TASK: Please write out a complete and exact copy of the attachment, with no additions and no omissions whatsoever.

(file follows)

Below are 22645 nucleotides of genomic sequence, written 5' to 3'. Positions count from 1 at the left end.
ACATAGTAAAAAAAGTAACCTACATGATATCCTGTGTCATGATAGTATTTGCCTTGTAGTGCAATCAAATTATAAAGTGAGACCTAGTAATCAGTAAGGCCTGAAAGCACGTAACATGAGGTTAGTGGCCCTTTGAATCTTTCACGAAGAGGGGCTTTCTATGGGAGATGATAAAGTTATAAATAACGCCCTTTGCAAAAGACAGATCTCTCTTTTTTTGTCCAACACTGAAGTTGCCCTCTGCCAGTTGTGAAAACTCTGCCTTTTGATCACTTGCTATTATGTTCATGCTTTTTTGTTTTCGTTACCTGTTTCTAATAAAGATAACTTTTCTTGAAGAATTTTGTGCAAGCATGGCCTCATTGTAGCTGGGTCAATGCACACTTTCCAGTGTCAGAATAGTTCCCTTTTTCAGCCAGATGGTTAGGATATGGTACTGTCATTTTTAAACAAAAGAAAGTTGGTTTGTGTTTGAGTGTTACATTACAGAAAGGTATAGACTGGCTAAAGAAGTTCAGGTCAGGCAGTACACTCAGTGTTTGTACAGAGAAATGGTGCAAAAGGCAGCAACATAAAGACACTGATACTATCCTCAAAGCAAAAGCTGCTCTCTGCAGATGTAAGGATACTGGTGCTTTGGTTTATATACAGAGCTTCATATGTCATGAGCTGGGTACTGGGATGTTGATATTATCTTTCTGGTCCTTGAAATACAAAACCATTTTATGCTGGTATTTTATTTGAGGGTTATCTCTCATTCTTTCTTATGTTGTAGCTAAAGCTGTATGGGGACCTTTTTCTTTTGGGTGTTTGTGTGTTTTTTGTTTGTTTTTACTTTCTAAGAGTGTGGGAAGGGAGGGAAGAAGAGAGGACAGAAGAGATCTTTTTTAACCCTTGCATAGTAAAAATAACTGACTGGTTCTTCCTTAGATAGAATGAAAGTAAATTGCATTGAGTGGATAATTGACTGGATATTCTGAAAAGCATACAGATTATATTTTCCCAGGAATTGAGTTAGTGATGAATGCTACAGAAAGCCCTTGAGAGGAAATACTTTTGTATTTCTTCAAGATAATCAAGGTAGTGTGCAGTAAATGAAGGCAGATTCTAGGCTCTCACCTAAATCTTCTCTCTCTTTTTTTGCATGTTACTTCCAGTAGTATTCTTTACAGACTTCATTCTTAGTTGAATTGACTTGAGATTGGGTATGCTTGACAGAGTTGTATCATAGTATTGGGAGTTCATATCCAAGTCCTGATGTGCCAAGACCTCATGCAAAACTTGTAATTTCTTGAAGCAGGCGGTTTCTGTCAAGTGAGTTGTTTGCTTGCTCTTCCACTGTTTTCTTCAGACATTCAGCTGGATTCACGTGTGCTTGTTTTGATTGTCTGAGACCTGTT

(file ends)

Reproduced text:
Below are 22645 nucleotides of genomic sequence, written 5' to 3'. Positions count from 1 at the left end.
ACATAGTAAAAAAAGTAACCTACATGATATCCTGTGTCATGATAGTATTTGCCTTGTAGTGCAATCAAATTATAAAGTGAGACCTAGTAATCAGTAAGGCCTGAAAGCACGTAACATGAGGTTAGTGGCCCTTTGAATCTTTCACGAAGAGGGGCTTTCTATGGGAGATGATAAAGTTATAAATAACGCCCTTTGCAAAAGACAGATCTCTCTTTTTTTGTCCAACACTGAAGTTGCCCTCTGCCAGTTGTGAAAACTCTGCCTTTTGATCACTTGCTATTATGTTCATGCTTTTTTGTTTTCGTTACCTGTTTCTAATAAAGATAACTTTTCTTGAAGAATTTTGTGCAAGCATGGCCTCATTGTAGCTGGGTCAATGCACACTTTCCAGTGTCAGAATAGTTCCCTTTTTCAGCCAGATGGTTAGGATATGGTACTGTCATTTTTAAACAAAAGAAAGTTGGTTTGTGTTTGAGTGTTACATTACAGAAAGGTATAGACTGGCTAAAGAAGTTCAGGTCAGGCAGTACACTCAGTGTTTGTACAGAGAAATGGTGCAAAAGGCAGCAACATAAAGACACTGATACTATCCTCAAAGCAAAAGCTGCTCTCTGCAGATGTAAGGATACTGGTGCTTTGGTTTATATACAGAGCTTCATATGTCATGAGCTGGGTACTGGGATGTTGATATTATCTTTCTGGTCCTTGAAATACAAAACCATTTTATGCTGGTATTTTATTTGAGGGTTATCTCTCATTCTTTCTTATGTTGTAGCTAAAGCTGTATGGGGACCTTTTTCTTTTGGGTGTTTGTGTGTTTTTTGTTTGTTTTTACTTTCTAAGAGTGTGGGAAGGGAGGGAAGAAGAGAGGACAGAAGAGATCTTTTTTAACCCTTGCATAGTAAAAATAACTGACTGGTTCTTCCTTAGATAGAATGAAAGTAAATTGCATTGAGTGGATAATTGACTGGATATTCTGAAAAGCATACAGATTATATTTTCCCAGGAATTGAGTTAGTGATGAATGCTACAGAAAGCCCTTGAGAGGAAATACTTTTGTATTTCTTCAAGATAATCAAGGTAGTGTGCAGTAAATGAAGGCAGATTCTAGGCTCTCACCTAAATCTTCTCTCTCTTTTTTTGCATGTTACTTCCAGTAGTATTCTTTACAGACTTCATTCTTAGTTGAATTGACTTGAGATTGGGTATGCTTGACAGAGTTGTATCATAGTATTGGGAGTTCATATCCAAGTCCTGATGTGCCAAGACCTCATGCAAAACTTGTAATTTCTTGAAGCAGGCGGTTTCTGTCAAGTGAGTTGTTTGCTTGCTCTTCCACTGTTTTCTTCAGACATTCAGCTGGATTCACGTGTGCTTGTTTTGATTGTCTGAGACCTGTT